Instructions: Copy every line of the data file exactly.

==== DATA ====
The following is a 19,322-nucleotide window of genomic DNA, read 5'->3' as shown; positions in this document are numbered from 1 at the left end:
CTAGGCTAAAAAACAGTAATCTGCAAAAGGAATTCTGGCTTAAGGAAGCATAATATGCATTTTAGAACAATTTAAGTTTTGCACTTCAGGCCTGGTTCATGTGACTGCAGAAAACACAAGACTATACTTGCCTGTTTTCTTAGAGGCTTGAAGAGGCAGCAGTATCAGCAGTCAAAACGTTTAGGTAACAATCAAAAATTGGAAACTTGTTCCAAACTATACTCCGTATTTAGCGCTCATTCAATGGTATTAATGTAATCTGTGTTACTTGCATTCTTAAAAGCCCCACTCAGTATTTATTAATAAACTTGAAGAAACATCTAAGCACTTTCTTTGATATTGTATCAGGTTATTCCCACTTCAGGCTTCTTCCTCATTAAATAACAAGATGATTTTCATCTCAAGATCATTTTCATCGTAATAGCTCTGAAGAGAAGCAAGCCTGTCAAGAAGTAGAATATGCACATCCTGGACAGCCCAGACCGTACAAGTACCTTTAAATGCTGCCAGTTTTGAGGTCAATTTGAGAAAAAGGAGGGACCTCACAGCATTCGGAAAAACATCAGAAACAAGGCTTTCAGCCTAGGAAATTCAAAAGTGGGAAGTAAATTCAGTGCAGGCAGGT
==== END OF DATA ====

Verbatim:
The following is a 19,322-nucleotide window of genomic DNA, read 5'->3' as shown; positions in this document are numbered from 1 at the left end:
CTAGGCTAAAAAACAGTAATCTGCAAAAGGAATTCTGGCTTAAGGAAGCATAATATGCATTTTAGAACAATTTAAGTTTTGCACTTCAGGCCTGGTTCATGTGACTGCAGAAAACACAAGACTATACTTGCCTGTTTTCTTAGAGGCTTGAAGAGGCAGCAGTATCAGCAGTCAAAACGTTTAGGTAACAATCAAAAATTGGAAACTTGTTCCAAACTATACTCCGTATTTAGCGCTCATTCAATGGTATTAATGTAATCTGTGTTACTTGCATTCTTAAAAGCCCCACTCAGTATTTATTAATAAACTTGAAGAAACATCTAAGCACTTTCTTTGATATTGTATCAGGTTATTCCCACTTCAGGCTTCTTCCTCATTAAATAACAAGATGATTTTCATCTCAAGATCATTTTCATCGTAATAGCTCTGAAGAGAAGCAAGCCTGTCAAGAAGTAGAATATGCACATCCTGGACAGCCCAGACCGTACAAGTACCTTTAAATGCTGCCAGTTTTGAGGTCAATTTGAGAAAAAGGAGGGACCTCACAGCATTCGGAAAAACATCAGAAACAAGGCTTTCAGCCTAGGAAATTCAAAAGTGGGAAGTAAATTCAGTGCAGGCAGGT